Friday, December 24, 2010

Animals get high in order to relieve boredom.

As most of you know, I remain fundamentally suspicious of philosophical anthropologies. That is to say, I have trouble believing there is a single trait shared by all beings we want to call human, that does not exist for any of those plenitude of beings we don't want to call human. Most attempts to create a clear dividing line between human animals and other animals tend to fall into one of two categories. The first is to claim some trait and say only humans have it, when other animals clearly have it, like claiming only humans have self-consciousness. The second way is to claim some action that exists only for some humans as if it defines humanity, like saying that other animals may have language, but only humans have poetry. There is a third way, of course, claiming that the inability to define the human is the special definition of the human. But as Adorno put it in Negative Dialectics, "That we cannot tell what man is does not establish a peculiarly majestic anthropology; it vetoes any anthropology." Lastly, the inability to establish a proper philosophical anthropology should come as no surprise to any of us. Evolutionary patterns tend to repeat themselves, and it seems unlikely that in all of the rest of beings subject to evolution, that we would be special and unique. Humanism always reeks of transcendentalism.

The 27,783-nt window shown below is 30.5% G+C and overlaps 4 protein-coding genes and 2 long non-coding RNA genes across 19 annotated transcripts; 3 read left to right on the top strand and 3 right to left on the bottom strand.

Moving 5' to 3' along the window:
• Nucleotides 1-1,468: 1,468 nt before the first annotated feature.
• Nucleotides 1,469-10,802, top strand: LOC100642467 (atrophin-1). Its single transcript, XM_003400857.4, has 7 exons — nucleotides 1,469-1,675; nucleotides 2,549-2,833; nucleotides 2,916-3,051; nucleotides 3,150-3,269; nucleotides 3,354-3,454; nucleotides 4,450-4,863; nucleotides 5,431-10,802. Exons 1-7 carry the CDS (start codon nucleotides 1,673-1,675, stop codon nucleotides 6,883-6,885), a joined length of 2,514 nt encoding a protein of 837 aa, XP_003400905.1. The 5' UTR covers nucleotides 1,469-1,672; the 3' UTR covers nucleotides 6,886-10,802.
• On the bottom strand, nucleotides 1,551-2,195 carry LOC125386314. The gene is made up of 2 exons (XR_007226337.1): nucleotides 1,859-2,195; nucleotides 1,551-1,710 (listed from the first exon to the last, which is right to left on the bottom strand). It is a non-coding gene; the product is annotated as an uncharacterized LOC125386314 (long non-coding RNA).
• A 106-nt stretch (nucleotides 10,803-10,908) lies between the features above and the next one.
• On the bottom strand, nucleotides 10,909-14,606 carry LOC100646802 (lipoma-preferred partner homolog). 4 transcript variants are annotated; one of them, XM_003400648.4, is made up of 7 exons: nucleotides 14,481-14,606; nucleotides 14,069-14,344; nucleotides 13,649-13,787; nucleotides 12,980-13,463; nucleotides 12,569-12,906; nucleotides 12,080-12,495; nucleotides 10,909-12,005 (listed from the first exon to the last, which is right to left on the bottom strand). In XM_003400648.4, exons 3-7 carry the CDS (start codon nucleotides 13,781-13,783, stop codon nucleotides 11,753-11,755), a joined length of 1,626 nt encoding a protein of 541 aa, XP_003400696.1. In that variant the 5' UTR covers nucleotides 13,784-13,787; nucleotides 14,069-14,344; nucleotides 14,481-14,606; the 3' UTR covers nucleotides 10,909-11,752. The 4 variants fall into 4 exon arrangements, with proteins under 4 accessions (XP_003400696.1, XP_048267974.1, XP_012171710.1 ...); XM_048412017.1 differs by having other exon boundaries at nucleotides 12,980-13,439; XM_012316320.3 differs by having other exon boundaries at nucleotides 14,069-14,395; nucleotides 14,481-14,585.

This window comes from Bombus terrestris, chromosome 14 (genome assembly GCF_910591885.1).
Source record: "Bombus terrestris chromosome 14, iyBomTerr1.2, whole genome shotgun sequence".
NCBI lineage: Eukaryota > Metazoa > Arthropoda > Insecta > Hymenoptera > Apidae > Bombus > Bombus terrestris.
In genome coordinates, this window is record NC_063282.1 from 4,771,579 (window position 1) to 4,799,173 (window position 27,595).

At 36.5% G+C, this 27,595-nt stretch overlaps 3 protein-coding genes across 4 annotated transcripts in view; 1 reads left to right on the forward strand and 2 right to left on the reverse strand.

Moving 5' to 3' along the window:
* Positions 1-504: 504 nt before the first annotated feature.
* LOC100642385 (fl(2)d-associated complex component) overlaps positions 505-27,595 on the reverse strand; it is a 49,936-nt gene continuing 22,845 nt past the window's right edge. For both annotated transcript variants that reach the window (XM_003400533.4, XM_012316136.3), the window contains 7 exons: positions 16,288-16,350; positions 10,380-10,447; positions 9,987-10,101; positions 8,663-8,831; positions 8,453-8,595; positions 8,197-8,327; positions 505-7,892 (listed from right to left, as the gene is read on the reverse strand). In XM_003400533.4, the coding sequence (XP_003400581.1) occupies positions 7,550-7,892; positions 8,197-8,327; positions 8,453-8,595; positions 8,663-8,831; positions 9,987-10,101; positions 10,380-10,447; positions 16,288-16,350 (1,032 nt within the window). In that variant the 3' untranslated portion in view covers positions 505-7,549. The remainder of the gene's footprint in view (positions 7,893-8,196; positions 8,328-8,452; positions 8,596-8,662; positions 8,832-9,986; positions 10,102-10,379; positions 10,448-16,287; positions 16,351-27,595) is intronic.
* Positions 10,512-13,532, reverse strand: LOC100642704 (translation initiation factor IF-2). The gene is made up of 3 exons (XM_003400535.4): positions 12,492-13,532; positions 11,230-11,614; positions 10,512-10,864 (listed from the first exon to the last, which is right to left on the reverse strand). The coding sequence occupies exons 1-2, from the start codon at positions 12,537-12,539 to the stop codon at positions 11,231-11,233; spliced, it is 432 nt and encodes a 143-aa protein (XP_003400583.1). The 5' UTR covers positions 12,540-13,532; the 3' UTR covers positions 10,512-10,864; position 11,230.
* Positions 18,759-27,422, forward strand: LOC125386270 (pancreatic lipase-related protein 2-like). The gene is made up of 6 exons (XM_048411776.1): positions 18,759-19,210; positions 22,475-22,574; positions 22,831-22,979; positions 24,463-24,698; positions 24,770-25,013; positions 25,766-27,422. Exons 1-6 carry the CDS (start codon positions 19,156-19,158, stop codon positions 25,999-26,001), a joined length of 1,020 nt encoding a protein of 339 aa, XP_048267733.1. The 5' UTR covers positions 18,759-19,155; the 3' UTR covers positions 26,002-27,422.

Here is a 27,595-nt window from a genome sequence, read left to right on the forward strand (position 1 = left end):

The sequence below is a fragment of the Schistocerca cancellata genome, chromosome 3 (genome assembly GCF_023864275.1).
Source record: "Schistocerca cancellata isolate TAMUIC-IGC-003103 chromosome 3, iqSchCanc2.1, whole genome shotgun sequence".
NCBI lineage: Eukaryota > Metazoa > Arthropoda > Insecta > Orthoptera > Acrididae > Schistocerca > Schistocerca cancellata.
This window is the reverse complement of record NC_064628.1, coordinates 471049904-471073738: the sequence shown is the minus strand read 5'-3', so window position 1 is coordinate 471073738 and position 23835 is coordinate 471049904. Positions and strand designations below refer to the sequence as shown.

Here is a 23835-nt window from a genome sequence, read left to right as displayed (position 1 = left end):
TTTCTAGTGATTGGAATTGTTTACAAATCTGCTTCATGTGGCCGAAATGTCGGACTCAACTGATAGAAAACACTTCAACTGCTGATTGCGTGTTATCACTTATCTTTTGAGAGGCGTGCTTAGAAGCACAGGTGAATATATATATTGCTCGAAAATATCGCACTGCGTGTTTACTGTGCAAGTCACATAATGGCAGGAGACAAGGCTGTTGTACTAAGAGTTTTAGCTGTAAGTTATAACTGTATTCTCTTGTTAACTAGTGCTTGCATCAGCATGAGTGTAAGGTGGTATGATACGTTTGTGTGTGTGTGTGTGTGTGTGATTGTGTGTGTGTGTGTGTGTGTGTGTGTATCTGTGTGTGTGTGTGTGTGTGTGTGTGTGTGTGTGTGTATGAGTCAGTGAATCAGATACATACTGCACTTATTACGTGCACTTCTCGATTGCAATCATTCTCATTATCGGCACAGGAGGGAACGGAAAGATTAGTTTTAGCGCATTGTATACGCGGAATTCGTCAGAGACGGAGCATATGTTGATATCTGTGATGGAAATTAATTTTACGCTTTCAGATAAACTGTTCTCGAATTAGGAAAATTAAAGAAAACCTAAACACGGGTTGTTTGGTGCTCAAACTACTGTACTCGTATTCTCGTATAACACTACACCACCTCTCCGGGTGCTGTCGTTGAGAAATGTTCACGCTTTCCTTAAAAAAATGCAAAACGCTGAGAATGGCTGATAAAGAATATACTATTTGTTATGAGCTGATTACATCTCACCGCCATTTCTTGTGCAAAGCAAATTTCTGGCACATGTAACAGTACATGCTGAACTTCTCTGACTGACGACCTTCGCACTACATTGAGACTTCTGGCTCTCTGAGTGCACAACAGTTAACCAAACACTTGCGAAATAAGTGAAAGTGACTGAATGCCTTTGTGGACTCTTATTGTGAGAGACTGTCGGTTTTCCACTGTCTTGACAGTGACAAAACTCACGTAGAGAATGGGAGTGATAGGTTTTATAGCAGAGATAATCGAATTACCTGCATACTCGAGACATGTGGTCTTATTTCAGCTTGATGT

Anyway, I end up collecting information on all the stuff various other animals do that we usually only think of humans doing. Mostly other people give me this, but I always appreciate it. Well, it makes perfect sense, but it seems that some animals consume hallucinogenic fungi in order to relieve boredom (also, animals get bored, take that Heidegger). What I link to mostly talks about reindeer, but other animals do so as well.